Type 108 and 110 are resident or nonresident commercial roe fish harvester permits and must be bought together with a type 100, 101 or 103 license. The combination gives fishermen and women the right to harvest fish labeled as “roe species” by the TN Wildlife Resources Agency. Type 111 and 112 are resident or nonresident wholesale roe fish purchaser permits. These license types must be bought together with type 113 to harvest fish labeled as “roe species” by the Wildlife Resources Agency.

Type 116 licenses are nonresident fish dealer permits. Type 116 is mandatory for all nonresident fish farmers, bait dealers and catch-out operators who would like to do business selling fish in Tennessee. Type 119 licenses are resident/nonresident commercial bow licenses that can be issued on their own. Type 119 licenses are free of charge for residents and visitors who would like to harvest grass, silver and bighead carp with a bow in order to use the catch for sale. Reports must be submitted annually.

Anglers can buy commercial fishing licenses by filling out the application and sending it with payment (check or money order) to:

Tennessee Wildlife Resources Agency
P.O. Box 41729
Nashville, TN 37204-1729

Fishing Frequently Asked Questions

Oftentimes you can buy a fishing license through your state’s fishing department website. You will most likely need to create an account on the webpage and have a printer nearby to finalize your transaction. Make sure to also have a valid credit card on hand, as no other form of payment is accepted by state departments online. Take note that, as proof of your residency, you may be required to enter your driver’s license number.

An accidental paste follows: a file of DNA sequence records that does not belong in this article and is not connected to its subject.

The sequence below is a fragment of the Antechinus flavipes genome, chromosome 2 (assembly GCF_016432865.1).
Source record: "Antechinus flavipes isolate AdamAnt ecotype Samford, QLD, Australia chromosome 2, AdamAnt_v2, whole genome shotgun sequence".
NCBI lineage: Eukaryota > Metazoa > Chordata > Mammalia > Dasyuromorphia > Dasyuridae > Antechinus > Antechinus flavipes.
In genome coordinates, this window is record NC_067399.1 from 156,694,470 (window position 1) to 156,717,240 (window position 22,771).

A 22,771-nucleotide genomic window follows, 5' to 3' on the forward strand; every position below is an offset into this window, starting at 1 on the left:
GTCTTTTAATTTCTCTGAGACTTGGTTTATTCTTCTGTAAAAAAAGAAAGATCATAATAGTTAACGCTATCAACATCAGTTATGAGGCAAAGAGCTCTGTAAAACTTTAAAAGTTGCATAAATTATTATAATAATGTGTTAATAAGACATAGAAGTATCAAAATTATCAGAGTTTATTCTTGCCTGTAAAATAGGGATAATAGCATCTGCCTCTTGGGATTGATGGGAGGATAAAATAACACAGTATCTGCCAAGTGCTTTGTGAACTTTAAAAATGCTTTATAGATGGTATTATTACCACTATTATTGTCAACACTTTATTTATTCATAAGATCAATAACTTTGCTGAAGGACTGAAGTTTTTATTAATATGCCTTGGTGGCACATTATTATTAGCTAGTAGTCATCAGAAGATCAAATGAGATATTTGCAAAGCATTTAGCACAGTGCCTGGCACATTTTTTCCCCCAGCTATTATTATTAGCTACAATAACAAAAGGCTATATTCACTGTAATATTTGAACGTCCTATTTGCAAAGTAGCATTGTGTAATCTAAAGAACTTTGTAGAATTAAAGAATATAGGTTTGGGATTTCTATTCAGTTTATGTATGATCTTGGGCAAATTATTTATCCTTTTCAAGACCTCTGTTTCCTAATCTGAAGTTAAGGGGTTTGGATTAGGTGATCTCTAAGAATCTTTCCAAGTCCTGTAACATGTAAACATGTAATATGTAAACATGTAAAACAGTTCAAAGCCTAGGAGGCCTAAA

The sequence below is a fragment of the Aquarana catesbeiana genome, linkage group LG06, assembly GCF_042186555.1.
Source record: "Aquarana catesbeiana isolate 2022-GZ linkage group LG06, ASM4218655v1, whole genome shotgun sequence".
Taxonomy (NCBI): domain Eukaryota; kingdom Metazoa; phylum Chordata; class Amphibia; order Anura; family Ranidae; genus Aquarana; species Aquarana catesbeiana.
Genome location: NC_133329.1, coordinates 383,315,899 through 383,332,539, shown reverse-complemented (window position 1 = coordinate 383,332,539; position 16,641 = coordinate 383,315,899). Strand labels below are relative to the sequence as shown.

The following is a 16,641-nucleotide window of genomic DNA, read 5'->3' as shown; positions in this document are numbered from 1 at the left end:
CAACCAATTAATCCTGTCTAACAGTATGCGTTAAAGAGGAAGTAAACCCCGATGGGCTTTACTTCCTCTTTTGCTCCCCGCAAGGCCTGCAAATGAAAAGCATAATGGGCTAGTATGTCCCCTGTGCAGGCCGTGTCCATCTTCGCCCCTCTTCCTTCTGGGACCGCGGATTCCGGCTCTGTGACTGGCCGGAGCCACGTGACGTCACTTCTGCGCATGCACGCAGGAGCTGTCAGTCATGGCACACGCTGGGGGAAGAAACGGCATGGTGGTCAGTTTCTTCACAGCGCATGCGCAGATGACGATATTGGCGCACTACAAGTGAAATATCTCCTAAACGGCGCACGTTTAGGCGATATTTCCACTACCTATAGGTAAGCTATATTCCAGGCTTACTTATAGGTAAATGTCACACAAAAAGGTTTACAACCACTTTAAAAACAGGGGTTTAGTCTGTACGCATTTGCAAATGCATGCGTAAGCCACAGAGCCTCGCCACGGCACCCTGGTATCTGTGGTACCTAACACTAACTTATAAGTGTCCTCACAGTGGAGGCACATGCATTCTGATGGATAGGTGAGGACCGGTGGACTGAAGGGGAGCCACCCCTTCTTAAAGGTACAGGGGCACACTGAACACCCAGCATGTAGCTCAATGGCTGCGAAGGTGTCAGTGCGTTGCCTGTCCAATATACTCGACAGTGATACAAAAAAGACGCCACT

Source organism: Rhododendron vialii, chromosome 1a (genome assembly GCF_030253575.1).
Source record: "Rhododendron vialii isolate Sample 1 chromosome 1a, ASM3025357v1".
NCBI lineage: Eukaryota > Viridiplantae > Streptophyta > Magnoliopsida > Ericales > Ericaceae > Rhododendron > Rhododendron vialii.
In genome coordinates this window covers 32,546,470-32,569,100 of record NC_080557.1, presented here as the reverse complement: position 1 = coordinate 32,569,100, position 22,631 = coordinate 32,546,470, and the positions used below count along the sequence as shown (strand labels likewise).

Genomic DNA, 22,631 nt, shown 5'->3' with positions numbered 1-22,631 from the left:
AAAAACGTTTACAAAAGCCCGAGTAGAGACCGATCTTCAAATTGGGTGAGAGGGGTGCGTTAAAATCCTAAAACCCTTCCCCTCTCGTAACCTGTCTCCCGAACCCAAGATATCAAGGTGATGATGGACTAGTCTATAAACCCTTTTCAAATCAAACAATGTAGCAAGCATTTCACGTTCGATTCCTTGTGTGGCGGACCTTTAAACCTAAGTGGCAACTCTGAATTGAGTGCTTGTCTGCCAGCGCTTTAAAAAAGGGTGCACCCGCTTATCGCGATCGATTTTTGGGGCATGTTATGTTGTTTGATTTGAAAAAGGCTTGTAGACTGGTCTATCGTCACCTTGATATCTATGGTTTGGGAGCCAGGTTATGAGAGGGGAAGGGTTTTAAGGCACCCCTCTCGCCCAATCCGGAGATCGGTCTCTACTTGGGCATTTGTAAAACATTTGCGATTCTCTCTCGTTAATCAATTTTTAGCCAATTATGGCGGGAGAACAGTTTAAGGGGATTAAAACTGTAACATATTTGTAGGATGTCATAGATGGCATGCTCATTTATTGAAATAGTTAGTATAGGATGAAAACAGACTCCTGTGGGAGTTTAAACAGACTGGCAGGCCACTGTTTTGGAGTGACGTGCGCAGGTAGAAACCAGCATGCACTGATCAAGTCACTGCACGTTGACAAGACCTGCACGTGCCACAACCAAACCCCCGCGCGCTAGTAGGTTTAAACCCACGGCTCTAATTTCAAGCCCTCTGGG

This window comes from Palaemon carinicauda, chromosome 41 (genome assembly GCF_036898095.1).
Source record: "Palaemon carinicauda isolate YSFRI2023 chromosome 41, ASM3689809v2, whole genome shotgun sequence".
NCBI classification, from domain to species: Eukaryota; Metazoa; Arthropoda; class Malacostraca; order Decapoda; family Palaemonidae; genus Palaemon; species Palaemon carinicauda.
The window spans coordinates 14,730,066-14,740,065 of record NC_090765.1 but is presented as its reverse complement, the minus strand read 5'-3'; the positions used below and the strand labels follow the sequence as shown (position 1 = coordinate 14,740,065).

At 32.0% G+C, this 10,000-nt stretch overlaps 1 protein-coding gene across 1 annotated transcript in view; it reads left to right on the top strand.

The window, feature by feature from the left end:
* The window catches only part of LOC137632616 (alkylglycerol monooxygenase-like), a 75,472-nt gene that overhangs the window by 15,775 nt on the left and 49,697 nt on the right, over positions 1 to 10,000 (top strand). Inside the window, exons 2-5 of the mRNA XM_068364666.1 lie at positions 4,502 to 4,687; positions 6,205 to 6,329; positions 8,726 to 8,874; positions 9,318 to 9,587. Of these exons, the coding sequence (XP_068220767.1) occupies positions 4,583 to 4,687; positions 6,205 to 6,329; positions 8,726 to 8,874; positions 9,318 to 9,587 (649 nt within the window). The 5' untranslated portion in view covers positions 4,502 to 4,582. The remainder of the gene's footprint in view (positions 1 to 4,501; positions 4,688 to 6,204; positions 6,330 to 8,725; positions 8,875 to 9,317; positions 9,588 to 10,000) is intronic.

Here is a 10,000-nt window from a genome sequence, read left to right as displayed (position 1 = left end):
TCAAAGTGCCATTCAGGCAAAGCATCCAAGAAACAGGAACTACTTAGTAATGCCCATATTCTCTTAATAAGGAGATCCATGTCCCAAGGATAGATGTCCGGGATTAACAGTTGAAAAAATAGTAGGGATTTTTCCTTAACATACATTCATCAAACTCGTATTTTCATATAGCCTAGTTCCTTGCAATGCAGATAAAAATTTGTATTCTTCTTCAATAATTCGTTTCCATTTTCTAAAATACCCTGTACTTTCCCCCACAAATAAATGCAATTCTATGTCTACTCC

In a general sense, a good number of states offer the following types of fishing licenses: a regular fishing license and a commercial fishing license. Depending on where you reside, you may also have the option to get a saltwater license to fish, if you are by coastal waters. In addition to these permits, you may be required to buy a fishing stamp, depending on the specific type of fish species you intend to catch.
A regular fishing permit is often valid for the period of a full year. However, you may also have the option to obtain a license to fish that is good for 24 hours or 72 hours, for example. In some instances, a weekly fishing license or a lifetime license may also be available. Lifetime licenses to fish are the most suitable option for those anglers who intend to fish for the duration of their lives. Keep in mind that if you would like to continue fishing after the expiration date of your current licensure, you will be required to get a new permit to fish.
The fees related to a state fishing license may vary, depending on a few factors. But senior residents and military veterans can usually get a fishing license that is free of charge, as long as they can present official documentation that supports their residency or military service. Resident licenses to fish are often more affordable than nonresident licenses. The most costly licenses are for those who would like to get lifetime credentials.
In the event that you have lost your fishing license or it was stolen, the most common way to obtain a duplicate is through your state’s fishing department. You may be required to make an in-person visit to a nearby office or to contact a licensed agent directly. Depending on where you reside, you may also have the option to order a fishing permit replacement online. But, to be sure, it is important that you double check with your state department first, as you may also need to bring in certain documentation, such as your driver’s license or ID card.
This site is privately owned and is neither affiliated with, nor endorsed by, nor operated by a government agency.